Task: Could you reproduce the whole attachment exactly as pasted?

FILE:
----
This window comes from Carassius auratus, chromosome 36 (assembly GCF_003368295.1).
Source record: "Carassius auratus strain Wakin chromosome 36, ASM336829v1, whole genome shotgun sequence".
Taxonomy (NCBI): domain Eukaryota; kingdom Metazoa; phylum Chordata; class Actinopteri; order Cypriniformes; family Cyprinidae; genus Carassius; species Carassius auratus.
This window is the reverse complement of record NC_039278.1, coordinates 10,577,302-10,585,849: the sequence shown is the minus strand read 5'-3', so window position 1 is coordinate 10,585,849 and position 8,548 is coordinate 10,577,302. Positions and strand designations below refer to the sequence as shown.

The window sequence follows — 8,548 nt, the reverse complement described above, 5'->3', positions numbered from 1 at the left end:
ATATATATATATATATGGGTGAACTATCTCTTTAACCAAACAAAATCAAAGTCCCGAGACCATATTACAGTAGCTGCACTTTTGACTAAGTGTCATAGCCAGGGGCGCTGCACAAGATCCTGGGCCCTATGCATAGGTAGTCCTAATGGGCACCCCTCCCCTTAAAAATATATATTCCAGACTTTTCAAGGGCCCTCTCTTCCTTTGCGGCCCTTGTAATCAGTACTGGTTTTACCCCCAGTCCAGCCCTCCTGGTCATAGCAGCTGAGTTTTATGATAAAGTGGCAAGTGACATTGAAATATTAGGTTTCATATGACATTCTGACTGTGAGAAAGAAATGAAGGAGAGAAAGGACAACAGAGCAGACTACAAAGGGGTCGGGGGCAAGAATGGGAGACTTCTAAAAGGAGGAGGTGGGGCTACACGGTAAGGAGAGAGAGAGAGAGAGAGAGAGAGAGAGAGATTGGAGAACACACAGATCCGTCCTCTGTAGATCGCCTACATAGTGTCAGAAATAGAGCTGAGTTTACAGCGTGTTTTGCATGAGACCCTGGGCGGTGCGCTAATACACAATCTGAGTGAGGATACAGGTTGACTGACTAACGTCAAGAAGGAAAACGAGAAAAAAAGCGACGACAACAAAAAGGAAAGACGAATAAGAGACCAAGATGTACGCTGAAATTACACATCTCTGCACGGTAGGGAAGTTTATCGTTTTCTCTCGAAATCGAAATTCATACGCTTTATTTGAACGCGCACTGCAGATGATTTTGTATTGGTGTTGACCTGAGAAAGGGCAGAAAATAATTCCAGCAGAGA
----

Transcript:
This window comes from Carassius auratus, chromosome 36 (assembly GCF_003368295.1).
Source record: "Carassius auratus strain Wakin chromosome 36, ASM336829v1, whole genome shotgun sequence".
Taxonomy (NCBI): domain Eukaryota; kingdom Metazoa; phylum Chordata; class Actinopteri; order Cypriniformes; family Cyprinidae; genus Carassius; species Carassius auratus.
This window is the reverse complement of record NC_039278.1, coordinates 10,577,302-10,585,849: the sequence shown is the minus strand read 5'-3', so window position 1 is coordinate 10,585,849 and position 8,548 is coordinate 10,577,302. Positions and strand designations below refer to the sequence as shown.

The window sequence follows — 8,548 nt, the reverse complement described above, 5'->3', positions numbered from 1 at the left end:
ATATATATATATATATGGGTGAACTATCTCTTTAACCAAACAAAATCAAAGTCCCGAGACCATATTACAGTAGCTGCACTTTTGACTAAGTGTCATAGCCAGGGGCGCTGCACAAGATCCTGGGCCCTATGCATAGGTAGTCCTAATGGGCACCCCTCCCCTTAAAAATATATATTCCAGACTTTTCAAGGGCCCTCTCTTCCTTTGCGGCCCTTGTAATCAGTACTGGTTTTACCCCCAGTCCAGCCCTCCTGGTCATAGCAGCTGAGTTTTATGATAAAGTGGCAAGTGACATTGAAATATTAGGTTTCATATGACATTCTGACTGTGAGAAAGAAATGAAGGAGAGAAAGGACAACAGAGCAGACTACAAAGGGGTCGGGGGCAAGAATGGGAGACTTCTAAAAGGAGGAGGTGGGGCTACACGGTAAGGAGAGAGAGAGAGAGAGAGAGAGAGAGAGAGATTGGAGAACACACAGATCCGTCCTCTGTAGATCGCCTACATAGTGTCAGAAATAGAGCTGAGTTTACAGCGTGTTTTGCATGAGACCCTGGGCGGTGCGCTAATACACAATCTGAGTGAGGATACAGGTTGACTGACTAACGTCAAGAAGGAAAACGAGAAAAAAAGCGACGACAACAAAAAGGAAAGACGAATAAGAGACCAAGATGTACGCTGAAATTACACATCTCTGCACGGTAGGGAAGTTTATCGTTTTCTCTCGAAATCGAAATTCATACGCTTTATTTGAACGCGCACTGCAGATGATTTTGTATTGGTGTTGACCTGAGAAAGGGCAGAAAATAATTCCAGCAGAGA